The head of the UN Aids agency, Winnie Byanyima, has spoken for the first time about her experience of sexual assault and harassment.
“I was shocked, I was 18… This was an attempted rape,” Ms Byanyima said.
She told the BBC’s Desert Island Discs programme she had never shared the story but it was a “defining” one.
She said as a university student in Kampala in 1977, a lecturer went to her room and said if she became his girlfriend she would pass his exams.
Ms Byanyima recalled she was “a confident little girl”.
“I said: ‘I don’t need any help’ and I asked him to leave.”
‘No word for abuse’
She informed her parents, who thought she could not spend her university years being “blackmailed” and said she should leave.
At the time, Uganda was under the rule of dictator Idi Amin. A family friend was on good terms with some generals, so he offered to help with her travel papers. Arrangements were made for her to go with him to the ministry of education.
But he never took her to the ministry of education as he had promised. Instead, he drove her to his apartment, pretending he had forgotten something.
“We got to his apartment, he put on some music on his player. The song was The First Cut Is The Deepest and he came to grab me,” she recalled.
“I screamed, he was embarrassed, he stopped, put me in the car and dropped me back at the university and said I was stupid, I was childish. ‘These things happen’. He called it: ‘Things happen’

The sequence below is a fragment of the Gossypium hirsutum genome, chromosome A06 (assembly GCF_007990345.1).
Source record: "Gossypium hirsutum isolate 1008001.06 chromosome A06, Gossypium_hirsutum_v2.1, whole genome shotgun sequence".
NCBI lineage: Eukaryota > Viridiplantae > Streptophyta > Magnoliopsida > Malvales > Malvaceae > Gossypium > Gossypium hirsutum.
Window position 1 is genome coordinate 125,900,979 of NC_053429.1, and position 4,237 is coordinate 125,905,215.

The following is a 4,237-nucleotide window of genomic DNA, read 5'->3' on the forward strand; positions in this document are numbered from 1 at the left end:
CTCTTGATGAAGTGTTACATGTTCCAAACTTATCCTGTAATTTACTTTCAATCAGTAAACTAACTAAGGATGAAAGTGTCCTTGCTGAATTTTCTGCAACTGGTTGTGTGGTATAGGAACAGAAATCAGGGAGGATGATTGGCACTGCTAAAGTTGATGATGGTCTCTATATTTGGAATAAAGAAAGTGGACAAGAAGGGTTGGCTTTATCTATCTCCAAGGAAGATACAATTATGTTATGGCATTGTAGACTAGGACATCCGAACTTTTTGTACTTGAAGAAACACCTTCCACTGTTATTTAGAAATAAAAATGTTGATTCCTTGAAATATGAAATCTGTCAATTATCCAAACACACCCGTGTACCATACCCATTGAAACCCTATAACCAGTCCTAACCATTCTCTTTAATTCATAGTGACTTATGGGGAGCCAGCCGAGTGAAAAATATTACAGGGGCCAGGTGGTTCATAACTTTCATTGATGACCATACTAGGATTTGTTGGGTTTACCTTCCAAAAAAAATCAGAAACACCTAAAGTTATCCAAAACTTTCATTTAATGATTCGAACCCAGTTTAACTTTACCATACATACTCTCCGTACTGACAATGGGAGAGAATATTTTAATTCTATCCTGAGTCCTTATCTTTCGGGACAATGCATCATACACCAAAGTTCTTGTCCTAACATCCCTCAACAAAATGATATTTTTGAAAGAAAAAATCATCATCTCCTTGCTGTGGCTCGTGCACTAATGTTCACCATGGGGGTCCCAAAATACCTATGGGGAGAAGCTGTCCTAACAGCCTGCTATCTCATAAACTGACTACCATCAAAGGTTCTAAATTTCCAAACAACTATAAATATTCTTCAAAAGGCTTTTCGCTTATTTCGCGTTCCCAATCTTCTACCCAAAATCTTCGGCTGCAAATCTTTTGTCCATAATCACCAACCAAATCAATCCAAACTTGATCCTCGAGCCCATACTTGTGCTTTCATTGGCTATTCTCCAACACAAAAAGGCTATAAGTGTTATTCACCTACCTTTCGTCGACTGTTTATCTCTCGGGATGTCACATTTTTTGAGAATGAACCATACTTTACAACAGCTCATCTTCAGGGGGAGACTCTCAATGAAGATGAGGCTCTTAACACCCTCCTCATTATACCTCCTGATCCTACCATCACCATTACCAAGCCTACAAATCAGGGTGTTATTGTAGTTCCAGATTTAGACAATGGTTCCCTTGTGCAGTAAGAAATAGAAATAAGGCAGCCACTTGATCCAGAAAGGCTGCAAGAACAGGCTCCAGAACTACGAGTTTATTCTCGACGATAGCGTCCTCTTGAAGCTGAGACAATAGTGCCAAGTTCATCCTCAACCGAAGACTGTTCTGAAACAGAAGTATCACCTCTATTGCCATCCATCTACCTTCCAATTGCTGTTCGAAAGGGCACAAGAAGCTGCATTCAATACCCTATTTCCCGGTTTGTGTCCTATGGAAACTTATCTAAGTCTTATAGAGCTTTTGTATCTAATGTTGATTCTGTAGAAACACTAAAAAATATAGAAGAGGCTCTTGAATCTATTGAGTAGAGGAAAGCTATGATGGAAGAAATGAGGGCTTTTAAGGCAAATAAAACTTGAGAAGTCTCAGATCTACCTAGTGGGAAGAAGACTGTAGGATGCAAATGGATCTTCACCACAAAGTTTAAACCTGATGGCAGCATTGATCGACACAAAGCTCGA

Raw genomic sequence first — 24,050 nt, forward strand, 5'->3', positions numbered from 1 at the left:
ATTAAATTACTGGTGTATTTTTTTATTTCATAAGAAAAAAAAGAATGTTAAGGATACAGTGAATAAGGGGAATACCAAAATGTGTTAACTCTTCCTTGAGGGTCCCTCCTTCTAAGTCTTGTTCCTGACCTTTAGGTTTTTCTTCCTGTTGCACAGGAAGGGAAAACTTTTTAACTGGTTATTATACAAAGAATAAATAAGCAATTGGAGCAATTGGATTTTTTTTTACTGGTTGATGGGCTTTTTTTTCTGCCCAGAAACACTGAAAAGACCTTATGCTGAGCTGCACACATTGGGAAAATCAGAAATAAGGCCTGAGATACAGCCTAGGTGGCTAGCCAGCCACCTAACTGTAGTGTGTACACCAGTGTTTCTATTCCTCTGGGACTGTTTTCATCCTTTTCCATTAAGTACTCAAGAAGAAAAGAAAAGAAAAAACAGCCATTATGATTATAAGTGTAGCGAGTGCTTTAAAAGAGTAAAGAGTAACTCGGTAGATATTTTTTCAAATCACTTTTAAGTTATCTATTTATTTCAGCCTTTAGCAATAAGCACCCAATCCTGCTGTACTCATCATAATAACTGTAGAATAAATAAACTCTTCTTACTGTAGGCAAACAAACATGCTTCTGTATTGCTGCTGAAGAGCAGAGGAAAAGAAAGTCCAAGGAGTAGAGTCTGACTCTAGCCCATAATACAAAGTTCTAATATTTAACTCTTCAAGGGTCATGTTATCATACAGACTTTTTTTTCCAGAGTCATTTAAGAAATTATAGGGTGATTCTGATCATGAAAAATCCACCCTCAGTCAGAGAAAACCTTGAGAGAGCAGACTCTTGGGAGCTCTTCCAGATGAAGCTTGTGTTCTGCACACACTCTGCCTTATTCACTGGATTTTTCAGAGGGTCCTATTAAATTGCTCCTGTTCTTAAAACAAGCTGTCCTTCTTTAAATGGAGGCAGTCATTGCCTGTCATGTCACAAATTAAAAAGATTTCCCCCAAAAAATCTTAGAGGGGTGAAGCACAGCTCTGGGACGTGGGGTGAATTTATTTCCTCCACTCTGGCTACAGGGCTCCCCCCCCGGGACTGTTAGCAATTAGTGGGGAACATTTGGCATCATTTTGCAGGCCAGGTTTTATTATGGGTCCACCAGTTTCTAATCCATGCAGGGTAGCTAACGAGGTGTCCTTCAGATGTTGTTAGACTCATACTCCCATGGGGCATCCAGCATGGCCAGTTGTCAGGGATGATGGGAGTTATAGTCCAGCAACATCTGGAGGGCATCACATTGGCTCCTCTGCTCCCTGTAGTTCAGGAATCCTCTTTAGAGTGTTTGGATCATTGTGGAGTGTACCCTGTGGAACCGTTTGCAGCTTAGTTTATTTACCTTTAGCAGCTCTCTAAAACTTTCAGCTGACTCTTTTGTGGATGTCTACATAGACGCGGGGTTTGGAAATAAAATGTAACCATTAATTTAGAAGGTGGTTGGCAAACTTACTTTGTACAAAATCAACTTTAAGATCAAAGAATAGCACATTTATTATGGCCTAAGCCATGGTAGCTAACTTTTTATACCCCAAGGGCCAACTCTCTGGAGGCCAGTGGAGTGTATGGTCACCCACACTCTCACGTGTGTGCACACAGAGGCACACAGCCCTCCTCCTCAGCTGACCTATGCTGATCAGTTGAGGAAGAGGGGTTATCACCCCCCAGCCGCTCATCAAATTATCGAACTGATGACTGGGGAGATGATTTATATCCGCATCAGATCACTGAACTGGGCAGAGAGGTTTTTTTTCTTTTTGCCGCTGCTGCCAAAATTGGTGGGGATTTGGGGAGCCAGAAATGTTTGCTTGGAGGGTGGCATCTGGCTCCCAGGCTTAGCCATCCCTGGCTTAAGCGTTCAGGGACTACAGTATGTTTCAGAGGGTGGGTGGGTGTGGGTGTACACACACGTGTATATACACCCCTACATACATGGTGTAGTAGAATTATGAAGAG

“I was shocked, I was 18. I had never had a relation with a boy. This was an attempted rape.
“At that time, there wasn’t even a word called sexual harassment or abuse. There was rape, but you felt ashamed to admit,” the UNAids chief recalled.
She managed to get to the UK but upon arrival, she could not tell immigration officers what had happened to her.
“I mentioned my cousin who’d been killed. I said I feared for my life. But I couldn’t say there was an attempt to rape me or abuse me sexually several times. It was too shameful,” she said.
Life under Amin
She returned to Uganda and became an MP before spending several years at the African Union and the UN. In 2013, Ms Byanyima became head of Oxfam International. At the time the charity was embroiled in a sexual misconduct scandal, which happened before her time at the helm of the organization.
“The one time I broke down during that crisis, was during a radio interview by a Canadian journalist, who attacked me very hard,” Ms Byanyima said.
“I was trying not to be defensive, to say I understand the pain of sexual abuse.
She didn’t tell him about her personal experience “but in my heart it was there”, she said.
“After the interview I cried because, I know the pain, or I knew it, and it all came back. That is why I couldn’t but apologise. I couldn’t defend staff, I defended the one who was abused.”
Ms Byanyima also spoke of her childhood under Amin “seeing death, seeing violence”.
“At school, when families would come to pull a girl out of class and take her away and then she’d come back after a week with her head shaved and in mourning.
“Then we would know that her father has been killed or disappeared and we couldn’t talk about it,” Ms Byanyima said.
“People would bury their dead at night because you have to pretend nobody has died. Because, if you do speak about it or show it, then they would come for you too,” she added.
As an engineering student in Manchester in the late 1970s, Ms Byanyima campaigned against Amin and later went on to join a rebel group.
“Being part of movements helped me channel my anger and to feel that I am with others, I think that saved me,” she added.
She was appointed the head of UNAids in 2019.